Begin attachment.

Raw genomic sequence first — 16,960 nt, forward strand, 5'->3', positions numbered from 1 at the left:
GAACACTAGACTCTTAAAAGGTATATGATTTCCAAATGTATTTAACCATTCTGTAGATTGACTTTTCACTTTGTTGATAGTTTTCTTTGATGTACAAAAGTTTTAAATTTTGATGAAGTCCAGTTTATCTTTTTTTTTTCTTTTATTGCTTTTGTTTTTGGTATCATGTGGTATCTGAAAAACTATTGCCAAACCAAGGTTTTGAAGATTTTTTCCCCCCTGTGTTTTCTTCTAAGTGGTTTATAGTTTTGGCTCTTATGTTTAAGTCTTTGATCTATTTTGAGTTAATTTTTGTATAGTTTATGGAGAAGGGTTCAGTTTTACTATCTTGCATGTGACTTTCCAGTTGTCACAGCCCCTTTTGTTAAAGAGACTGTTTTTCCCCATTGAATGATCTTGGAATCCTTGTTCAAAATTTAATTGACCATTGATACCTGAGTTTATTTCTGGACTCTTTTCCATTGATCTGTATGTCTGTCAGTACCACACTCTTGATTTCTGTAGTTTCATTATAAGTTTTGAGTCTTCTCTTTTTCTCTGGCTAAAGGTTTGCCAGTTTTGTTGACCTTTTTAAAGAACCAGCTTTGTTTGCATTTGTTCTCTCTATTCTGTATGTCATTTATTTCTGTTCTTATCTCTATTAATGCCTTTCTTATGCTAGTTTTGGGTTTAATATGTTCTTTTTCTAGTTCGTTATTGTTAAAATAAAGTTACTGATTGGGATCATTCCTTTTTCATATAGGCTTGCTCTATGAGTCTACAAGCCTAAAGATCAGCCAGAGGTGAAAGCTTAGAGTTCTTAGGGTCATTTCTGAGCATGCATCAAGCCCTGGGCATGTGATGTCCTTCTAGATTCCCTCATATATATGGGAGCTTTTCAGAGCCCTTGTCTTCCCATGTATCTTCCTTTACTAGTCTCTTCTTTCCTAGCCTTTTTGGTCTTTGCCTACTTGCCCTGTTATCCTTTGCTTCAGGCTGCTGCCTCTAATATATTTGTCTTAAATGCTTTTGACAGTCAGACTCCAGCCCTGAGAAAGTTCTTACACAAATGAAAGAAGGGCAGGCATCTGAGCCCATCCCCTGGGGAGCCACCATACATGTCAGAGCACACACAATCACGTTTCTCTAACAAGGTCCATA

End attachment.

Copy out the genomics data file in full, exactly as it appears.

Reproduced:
Raw genomic sequence first — 16,960 nt, forward strand, 5'->3', positions numbered from 1 at the left:
GAACACTAGACTCTTAAAAGGTATATGATTTCCAAATGTATTTAACCATTCTGTAGATTGACTTTTCACTTTGTTGATAGTTTTCTTTGATGTACAAAAGTTTTAAATTTTGATGAAGTCCAGTTTATCTTTTTTTTTTCTTTTATTGCTTTTGTTTTTGGTATCATGTGGTATCTGAAAAACTATTGCCAAACCAAGGTTTTGAAGATTTTTTCCCCCCTGTGTTTTCTTCTAAGTGGTTTATAGTTTTGGCTCTTATGTTTAAGTCTTTGATCTATTTTGAGTTAATTTTTGTATAGTTTATGGAGAAGGGTTCAGTTTTACTATCTTGCATGTGACTTTCCAGTTGTCACAGCCCCTTTTGTTAAAGAGACTGTTTTTCCCCATTGAATGATCTTGGAATCCTTGTTCAAAATTTAATTGACCATTGATACCTGAGTTTATTTCTGGACTCTTTTCCATTGATCTGTATGTCTGTCAGTACCACACTCTTGATTTCTGTAGTTTCATTATAAGTTTTGAGTCTTCTCTTTTTCTCTGGCTAAAGGTTTGCCAGTTTTGTTGACCTTTTTAAAGAACCAGCTTTGTTTGCATTTGTTCTCTCTATTCTGTATGTCATTTATTTCTGTTCTTATCTCTATTAATGCCTTTCTTATGCTAGTTTTGGGTTTAATATGTTCTTTTTCTAGTTCGTTATTGTTAAAATAAAGTTACTGATTGGGATCATTCCTTTTTCATATAGGCTTGCTCTATGAGTCTACAAGCCTAAAGATCAGCCAGAGGTGAAAGCTTAGAGTTCTTAGGGTCATTTCTGAGCATGCATCAAGCCCTGGGCATGTGATGTCCTTCTAGATTCCCTCATATATATGGGAGCTTTTCAGAGCCCTTGTCTTCCCATGTATCTTCCTTTACTAGTCTCTTCTTTCCTAGCCTTTTTGGTCTTTGCCTACTTGCCCTGTTATCCTTTGCTTCAGGCTGCTGCCTCTAATATATTTGTCTTAAATGCTTTTGACAGTCAGACTCCAGCCCTGAGAAAGTTCTTACACAAATGAAAGAAGGGCAGGCATCTGAGCCCATCCCCTGGGGAGCCACCATACATGTCAGAGCACACACAATCACGTTTCTCTAACAAGGTCCATA